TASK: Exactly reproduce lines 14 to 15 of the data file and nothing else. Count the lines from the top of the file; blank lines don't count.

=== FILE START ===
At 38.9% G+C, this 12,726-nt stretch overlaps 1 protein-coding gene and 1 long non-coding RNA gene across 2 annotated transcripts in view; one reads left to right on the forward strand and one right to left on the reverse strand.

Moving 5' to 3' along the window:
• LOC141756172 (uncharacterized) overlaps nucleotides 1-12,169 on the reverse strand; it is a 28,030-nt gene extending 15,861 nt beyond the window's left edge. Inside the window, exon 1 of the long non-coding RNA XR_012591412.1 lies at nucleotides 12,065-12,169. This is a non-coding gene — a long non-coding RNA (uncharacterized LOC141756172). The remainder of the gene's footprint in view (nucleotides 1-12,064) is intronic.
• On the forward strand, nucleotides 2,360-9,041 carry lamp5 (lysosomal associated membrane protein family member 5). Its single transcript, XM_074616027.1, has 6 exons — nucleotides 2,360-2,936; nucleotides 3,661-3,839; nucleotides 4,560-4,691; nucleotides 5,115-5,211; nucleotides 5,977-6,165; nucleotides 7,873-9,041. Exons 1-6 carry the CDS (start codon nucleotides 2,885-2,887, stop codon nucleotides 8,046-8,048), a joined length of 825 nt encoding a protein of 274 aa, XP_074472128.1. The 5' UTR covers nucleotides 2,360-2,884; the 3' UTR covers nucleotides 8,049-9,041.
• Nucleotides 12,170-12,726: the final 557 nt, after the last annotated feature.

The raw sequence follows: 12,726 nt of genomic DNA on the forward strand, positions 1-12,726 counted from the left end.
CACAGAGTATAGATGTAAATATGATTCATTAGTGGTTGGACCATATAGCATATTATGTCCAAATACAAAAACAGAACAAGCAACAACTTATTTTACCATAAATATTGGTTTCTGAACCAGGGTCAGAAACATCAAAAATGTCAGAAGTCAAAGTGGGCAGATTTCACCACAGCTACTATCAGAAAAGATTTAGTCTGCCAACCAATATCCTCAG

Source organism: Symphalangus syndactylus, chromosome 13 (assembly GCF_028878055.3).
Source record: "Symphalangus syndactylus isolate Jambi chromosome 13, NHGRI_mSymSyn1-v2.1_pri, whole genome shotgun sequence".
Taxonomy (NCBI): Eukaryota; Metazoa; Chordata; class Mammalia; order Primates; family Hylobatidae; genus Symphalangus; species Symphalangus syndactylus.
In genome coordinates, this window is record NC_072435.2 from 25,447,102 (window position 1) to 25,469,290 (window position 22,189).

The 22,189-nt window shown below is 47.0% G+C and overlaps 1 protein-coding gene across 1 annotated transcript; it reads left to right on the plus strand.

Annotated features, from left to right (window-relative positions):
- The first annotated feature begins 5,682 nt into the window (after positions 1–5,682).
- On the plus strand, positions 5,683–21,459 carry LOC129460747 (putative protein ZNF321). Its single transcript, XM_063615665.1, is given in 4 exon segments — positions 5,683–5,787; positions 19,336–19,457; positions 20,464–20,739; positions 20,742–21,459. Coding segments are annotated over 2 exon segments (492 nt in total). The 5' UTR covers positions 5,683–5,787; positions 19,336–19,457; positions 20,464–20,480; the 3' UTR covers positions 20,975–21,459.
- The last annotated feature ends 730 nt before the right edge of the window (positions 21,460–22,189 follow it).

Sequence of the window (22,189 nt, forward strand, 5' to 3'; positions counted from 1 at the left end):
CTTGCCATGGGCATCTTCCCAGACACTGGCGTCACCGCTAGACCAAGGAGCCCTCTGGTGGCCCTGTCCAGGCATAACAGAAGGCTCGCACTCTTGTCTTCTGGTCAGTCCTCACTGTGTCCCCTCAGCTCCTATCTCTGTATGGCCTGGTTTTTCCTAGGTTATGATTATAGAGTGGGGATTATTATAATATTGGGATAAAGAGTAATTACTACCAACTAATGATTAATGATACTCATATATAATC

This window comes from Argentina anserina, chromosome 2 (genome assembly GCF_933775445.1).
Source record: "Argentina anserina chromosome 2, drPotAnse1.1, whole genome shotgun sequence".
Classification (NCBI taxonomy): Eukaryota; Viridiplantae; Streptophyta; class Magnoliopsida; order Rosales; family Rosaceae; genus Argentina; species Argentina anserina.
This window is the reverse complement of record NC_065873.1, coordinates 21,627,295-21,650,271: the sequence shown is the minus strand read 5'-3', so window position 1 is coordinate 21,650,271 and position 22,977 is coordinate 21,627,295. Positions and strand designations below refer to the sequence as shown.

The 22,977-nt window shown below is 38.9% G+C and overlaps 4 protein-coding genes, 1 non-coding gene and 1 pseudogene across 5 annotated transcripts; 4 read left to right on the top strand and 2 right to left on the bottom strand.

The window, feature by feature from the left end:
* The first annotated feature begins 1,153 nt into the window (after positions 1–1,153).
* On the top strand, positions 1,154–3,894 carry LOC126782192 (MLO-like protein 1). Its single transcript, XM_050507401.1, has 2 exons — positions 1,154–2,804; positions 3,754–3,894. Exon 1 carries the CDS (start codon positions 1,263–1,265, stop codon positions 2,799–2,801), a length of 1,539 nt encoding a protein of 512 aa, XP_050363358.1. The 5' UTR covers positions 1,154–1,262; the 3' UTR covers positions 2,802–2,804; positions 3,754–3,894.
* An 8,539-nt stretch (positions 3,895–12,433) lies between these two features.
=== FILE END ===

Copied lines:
- The first annotated feature begins 5,682 nt into the window (after positions 1–5,682).
- On the plus strand, positions 5,683–21,459 carry LOC129460747 (putative protein ZNF321). Its single transcript, XM_063615665.1, is given in 4 exon segments — positions 5,683–5,787; positions 19,336–19,457; positions 20,464–20,739; positions 20,742–21,459. Coding segments are annotated over 2 exon segments (492 nt in total). The 5' UTR covers positions 5,683–5,787; positions 19,336–19,457; positions 20,464–20,480; the 3' UTR covers positions 20,975–21,459.